Metal's endless malleability has never been more widely exploited than it is in these genre-hopping, rule-defying times, but IMPERIAL TRIUMPHANT will still make your synapses throb in confusion. Building on and casually surpassing the jazz-infused madness of 2018's "Vile Luxury", New York City's masked masters of malevolent madness have upped the ante again with their fourth and most flagrantly unhinged work to date.
Opener "Rotted Futures" has been festering and coagulating online for a while now, but it remains startling on every spin: this is wildly progressive extreme metal, but not in a form that anyone has previously attempted. Intermittently grotesque and majestic, it steals its freewheeling intensity from jazz, but its ugly heaviness belongs more to the avant-garde of SLEEPYTIME GORILLA MUSEUM or PAINKILLER than to some clinical, finessed idea of jazz-metal. This is absurdly evocative and unnerving stuff. "City Swine" feels like some midnight crawl through municipal sewers, with a soundtrack built from a lurching, dissonant post-metal that is blackened by squalor and disdain, rather than the hand of Satan; "Atomic Age" is like four-dimensional shoegaze performed by holographic gargoyles, with a strong whiff of film noir subterfuge and war zone tension.
"Transmission to Mercury" morphs from bleak, somnambulant chamber jazz to a sustained rush of multi-layered psychedelic fury, with ghostly vocal harmonies and an unmistakable sense that everything is teetering on the edge of saxophone-fueled chaos; the title track is a flailing nightmare, full of seething blastbeats and clanging chimes of doom, and with a final tangential skip into pendulous, poisonous avant-doom that whips the sonic rug from under our feet and plunges us into yet another unprecedented hall of musical mirrors. Closer "The Greater Good" is fervently cinematic, despite often sounding like the end of the world. The song concludes with rippling waves of vexed synthesizer that are simultaneously soothing and disturbing.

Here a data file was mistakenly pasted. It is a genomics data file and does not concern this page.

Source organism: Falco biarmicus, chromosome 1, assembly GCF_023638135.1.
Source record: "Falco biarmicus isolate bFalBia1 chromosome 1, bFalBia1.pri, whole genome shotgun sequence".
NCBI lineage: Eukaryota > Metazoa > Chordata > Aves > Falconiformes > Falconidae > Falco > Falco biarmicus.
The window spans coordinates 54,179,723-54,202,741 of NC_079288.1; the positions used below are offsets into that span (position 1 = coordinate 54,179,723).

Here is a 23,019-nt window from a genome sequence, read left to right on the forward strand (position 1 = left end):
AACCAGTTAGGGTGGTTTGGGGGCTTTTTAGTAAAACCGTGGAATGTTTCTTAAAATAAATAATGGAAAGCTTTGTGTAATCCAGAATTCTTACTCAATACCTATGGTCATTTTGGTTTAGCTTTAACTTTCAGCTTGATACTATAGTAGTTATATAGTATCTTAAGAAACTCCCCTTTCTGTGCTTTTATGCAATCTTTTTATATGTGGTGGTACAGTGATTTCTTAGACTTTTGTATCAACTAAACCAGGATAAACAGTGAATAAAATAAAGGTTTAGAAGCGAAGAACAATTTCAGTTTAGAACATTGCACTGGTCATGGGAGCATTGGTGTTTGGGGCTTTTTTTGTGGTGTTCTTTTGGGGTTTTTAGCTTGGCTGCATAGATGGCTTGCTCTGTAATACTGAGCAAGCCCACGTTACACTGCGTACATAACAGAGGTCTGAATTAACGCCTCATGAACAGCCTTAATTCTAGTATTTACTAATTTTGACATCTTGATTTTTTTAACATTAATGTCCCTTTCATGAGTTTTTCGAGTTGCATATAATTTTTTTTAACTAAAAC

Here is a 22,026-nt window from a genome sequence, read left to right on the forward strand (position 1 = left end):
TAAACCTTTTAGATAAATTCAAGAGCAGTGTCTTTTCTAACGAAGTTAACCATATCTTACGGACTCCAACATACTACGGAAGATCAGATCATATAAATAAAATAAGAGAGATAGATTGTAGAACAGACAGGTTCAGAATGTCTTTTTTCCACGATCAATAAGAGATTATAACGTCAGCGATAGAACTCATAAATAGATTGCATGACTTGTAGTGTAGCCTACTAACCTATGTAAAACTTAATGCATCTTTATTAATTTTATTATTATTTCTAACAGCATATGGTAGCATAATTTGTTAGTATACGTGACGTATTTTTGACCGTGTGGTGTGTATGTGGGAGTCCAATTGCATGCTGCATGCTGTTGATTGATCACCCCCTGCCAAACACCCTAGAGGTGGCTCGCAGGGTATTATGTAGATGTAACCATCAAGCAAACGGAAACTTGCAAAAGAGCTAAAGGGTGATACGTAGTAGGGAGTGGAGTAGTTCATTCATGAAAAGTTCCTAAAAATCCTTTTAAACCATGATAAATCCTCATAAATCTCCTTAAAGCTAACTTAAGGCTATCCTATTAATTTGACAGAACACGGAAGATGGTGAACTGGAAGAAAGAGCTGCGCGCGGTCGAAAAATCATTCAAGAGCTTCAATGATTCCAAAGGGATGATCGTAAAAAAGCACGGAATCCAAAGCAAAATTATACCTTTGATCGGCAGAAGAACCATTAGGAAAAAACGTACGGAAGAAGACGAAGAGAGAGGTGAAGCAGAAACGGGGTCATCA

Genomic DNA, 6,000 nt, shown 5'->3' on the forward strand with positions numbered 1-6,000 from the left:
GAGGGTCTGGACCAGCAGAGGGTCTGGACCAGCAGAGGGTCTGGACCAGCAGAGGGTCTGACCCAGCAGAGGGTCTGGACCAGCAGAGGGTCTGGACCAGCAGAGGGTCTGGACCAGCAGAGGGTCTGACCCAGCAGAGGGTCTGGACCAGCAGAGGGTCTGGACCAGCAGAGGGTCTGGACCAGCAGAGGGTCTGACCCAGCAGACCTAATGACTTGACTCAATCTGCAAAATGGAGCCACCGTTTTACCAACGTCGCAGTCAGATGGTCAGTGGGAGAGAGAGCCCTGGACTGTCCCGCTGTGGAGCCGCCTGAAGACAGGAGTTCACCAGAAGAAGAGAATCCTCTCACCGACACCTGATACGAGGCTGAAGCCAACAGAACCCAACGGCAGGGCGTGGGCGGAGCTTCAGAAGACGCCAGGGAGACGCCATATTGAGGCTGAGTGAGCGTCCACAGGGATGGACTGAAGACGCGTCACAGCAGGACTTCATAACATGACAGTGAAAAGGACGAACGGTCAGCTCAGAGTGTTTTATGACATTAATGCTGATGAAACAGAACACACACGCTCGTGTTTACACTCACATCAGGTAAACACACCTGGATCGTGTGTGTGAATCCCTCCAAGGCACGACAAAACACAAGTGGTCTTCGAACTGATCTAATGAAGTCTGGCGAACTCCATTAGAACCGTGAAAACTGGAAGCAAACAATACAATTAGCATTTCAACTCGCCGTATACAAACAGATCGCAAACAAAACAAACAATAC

By the time you reach the final two tracks, even the brains of hardened left-field music fans may already be beginning to disintegrate. Fortunately, while IMPERIAL TRIUMPHANT are plainly dealing dark cards here, there is also a delicious theatricality and swivel-eyed verve to everything that makes it almost accessible as a result. The covers certainly reflect that multifarious mindset, a barbarous smash through VOIVOD's "Experiment" and a wholesale demolition and reconstruction of THE RESIDENTS' "Happy Home", each fits perfectly in IMPERIAL TRIUMPHANT's claustrophobic world, while revealing tantalizing information about where all this craziness comes from in the first place. But don't be fooled: "Alphaville" sounds like nothing and no one else in 2020. It's one of those albums that will take multiple listens to truly absorb, but as a reward, your dreams (and nightmares) will be a lot more fucking interesting.